Houston, Texas. August 28th. This fish swam into the wrong home. Flooding caused by Hurricane Harvey meant a man in Houston, Texas didn’t even have to leave his house to go fishing. A shirtless man identified as Saul Saldana was captured on video diving after a fish and catching it with his bare hands in a Houston home flooded by Hurricane Harvey. A viral video posted to social media by Vivian Saldana shows a man hunting through nearly knee-high floodwaters in a living room, attempting to catch a fish with his barehands. A viral video posted to social media by Vivian Saldana shows a man hunting through nearly knee-high floodwaters in a living room, attempting to catch a fish with his barehands.
“Why go out looking for food when the food is coming to our living room?” wrote Viviana Saldana, on social media on Saturday.
Saul Saldana managed to wrangle a fish that swam into his flooded house after he opened the door to try and let some of the water out.
Saldana’s skills were captured on camera by his daughter Viviana, who posted the videos to social media.
In the clips, Saldana is seen comically diving into the water several times as he tries to get hold of the fish. He eventually succeeds, holding up the fish by its tail as his daughter laughs in the background.
Hurricane Harvey has caused severe flooding in other parts of Texas, leaving thousands of residents trapped.
Harvey’s catastrophic flooding is the latest chapter in Houston’s history of floods.
Tropical Storm Allison in 2001 caused nearly $5 billion in damage. The Memorial Day floods of 2015 dumped almost 12 inches of rain in 10 hours. And last year, 1,200 people were rescued after a flood on Tax Day.
Photo: Saul Saldana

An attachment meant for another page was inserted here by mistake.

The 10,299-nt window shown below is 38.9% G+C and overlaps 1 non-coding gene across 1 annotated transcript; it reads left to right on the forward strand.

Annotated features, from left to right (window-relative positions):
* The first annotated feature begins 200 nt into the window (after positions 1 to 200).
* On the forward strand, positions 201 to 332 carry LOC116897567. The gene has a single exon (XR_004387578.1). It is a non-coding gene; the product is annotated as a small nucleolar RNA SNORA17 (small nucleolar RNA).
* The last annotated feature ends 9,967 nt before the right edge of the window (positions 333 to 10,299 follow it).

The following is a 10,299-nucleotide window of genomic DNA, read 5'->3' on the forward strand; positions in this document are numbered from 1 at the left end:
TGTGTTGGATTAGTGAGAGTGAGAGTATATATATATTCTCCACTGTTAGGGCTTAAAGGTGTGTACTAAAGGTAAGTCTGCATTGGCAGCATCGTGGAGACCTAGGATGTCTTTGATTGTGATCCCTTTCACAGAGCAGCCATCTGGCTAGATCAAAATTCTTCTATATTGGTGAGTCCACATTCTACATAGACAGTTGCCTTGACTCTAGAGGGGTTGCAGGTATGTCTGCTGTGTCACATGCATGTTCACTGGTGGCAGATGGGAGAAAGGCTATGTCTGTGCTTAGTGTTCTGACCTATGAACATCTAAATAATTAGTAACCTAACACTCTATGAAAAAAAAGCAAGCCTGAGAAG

Flooding is such a big problem in Houston:
There are a lot of factors at play. For one: Houston’s elevation. The city is relatively flat and is barely above sea level. Downtown is only about 50 feet above sea level, and there’s only about a four-foot change between the highest and lowest parts of downtown. That means when rain falls, it has nowhere to go, and takes a long time to drain out.
Some of the southern suburbs are even lower…at 40 feet above sea level. The highest point in the city, in the northwest suburbs is only 128 feet above sea level.
Once the bayous flood, the freeway system functions as a de-facto secondary flood control system, even though it isn’t supposed to. New freeways are built to handle 100-year floods, but we’ve already exceeded the conditions that define a 100-year flood at in many spots with the flooding from Harvey.
Once the water overtops the freeways, you get to the residential streets which are recessed in a bit as a final small flood control measure. As soon as the water gets above that and onto the sidewalks, homes start flooding.
Some experts also point to Houston’s big building boom as a potential factor, in exacerbating the problem Development decreased the amount of wetlands in the city by almost 50 percent over the last 25 years.
All that hard, impermeable pavement means there’s less land to soak up rainfall after a major storm.
Combine all that with the fact Houston is only about 50 miles from the Gulf of Mexico. That puts it right in the path of slow-moving storms that can generate massive amounts of rainfall.
In fact, the number of downpours measuring at least 10 inches have doubled over the last 30 years.
So, when a slow-moving storm like Hurricane Harvey hits the city, flooding can be intense — more intense than ever.
Houston’s Buffalo Bayou reached a record 69-foot crest in one area Sunday.
In general, one inch of rain equals about a foot rise in river levels. With at least six inches still possible in Houston on Monday, the Buffalo Bayou could rise another six feet.